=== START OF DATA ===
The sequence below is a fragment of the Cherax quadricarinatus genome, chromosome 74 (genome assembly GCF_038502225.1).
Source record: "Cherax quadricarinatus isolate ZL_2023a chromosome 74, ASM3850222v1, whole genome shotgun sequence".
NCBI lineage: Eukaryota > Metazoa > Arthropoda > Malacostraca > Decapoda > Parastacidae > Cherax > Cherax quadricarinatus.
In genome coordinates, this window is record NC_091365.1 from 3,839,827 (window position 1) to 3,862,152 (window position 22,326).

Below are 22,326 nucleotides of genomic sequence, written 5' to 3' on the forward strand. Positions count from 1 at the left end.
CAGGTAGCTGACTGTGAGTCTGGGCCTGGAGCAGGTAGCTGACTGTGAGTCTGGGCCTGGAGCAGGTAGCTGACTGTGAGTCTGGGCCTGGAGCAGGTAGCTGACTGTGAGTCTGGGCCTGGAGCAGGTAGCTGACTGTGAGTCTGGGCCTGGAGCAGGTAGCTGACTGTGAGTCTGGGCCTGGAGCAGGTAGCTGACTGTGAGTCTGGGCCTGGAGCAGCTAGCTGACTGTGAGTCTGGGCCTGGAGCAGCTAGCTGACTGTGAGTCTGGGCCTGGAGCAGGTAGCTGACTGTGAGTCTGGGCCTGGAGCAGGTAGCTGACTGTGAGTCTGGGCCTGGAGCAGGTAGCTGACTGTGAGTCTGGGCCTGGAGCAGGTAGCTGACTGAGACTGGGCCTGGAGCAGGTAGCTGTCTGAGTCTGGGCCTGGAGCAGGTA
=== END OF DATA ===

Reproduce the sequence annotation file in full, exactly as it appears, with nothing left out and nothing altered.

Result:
The sequence below is a fragment of the Cherax quadricarinatus genome, chromosome 74 (genome assembly GCF_038502225.1).
Source record: "Cherax quadricarinatus isolate ZL_2023a chromosome 74, ASM3850222v1, whole genome shotgun sequence".
NCBI lineage: Eukaryota > Metazoa > Arthropoda > Malacostraca > Decapoda > Parastacidae > Cherax > Cherax quadricarinatus.
In genome coordinates, this window is record NC_091365.1 from 3,839,827 (window position 1) to 3,862,152 (window position 22,326).

Below are 22,326 nucleotides of genomic sequence, written 5' to 3' on the forward strand. Positions count from 1 at the left end.
CAGGTAGCTGACTGTGAGTCTGGGCCTGGAGCAGGTAGCTGACTGTGAGTCTGGGCCTGGAGCAGGTAGCTGACTGTGAGTCTGGGCCTGGAGCAGGTAGCTGACTGTGAGTCTGGGCCTGGAGCAGGTAGCTGACTGTGAGTCTGGGCCTGGAGCAGGTAGCTGACTGTGAGTCTGGGCCTGGAGCAGGTAGCTGACTGTGAGTCTGGGCCTGGAGCAGCTAGCTGACTGTGAGTCTGGGCCTGGAGCAGCTAGCTGACTGTGAGTCTGGGCCTGGAGCAGGTAGCTGACTGTGAGTCTGGGCCTGGAGCAGGTAGCTGACTGTGAGTCTGGGCCTGGAGCAGGTAGCTGACTGTGAGTCTGGGCCTGGAGCAGGTAGCTGACTGAGACTGGGCCTGGAGCAGGTAGCTGTCTGAGTCTGGGCCTGGAGCAGGTA